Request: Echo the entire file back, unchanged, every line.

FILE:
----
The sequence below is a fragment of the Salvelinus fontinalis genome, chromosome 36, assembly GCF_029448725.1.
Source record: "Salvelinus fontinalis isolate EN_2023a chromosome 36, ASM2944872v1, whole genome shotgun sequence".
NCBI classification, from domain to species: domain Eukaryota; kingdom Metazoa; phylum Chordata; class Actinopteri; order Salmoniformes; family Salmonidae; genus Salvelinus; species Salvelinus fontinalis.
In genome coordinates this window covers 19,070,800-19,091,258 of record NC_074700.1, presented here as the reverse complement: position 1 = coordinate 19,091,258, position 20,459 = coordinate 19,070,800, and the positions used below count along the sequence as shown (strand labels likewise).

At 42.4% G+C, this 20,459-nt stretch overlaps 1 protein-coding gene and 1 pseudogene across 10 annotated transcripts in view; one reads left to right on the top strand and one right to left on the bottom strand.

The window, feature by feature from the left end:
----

The sequence below is a fragment of the Salvelinus fontinalis genome, chromosome 36, assembly GCF_029448725.1.
Source record: "Salvelinus fontinalis isolate EN_2023a chromosome 36, ASM2944872v1, whole genome shotgun sequence".
NCBI classification, from domain to species: domain Eukaryota; kingdom Metazoa; phylum Chordata; class Actinopteri; order Salmoniformes; family Salmonidae; genus Salvelinus; species Salvelinus fontinalis.
In genome coordinates this window covers 19,070,800-19,091,258 of record NC_074700.1, presented here as the reverse complement: position 1 = coordinate 19,091,258, position 20,459 = coordinate 19,070,800, and the positions used below count along the sequence as shown (strand labels likewise).

At 42.4% G+C, this 20,459-nt stretch overlaps 1 protein-coding gene and 1 pseudogene across 10 annotated transcripts in view; one reads left to right on the top strand and one right to left on the bottom strand.

The window, feature by feature from the left end: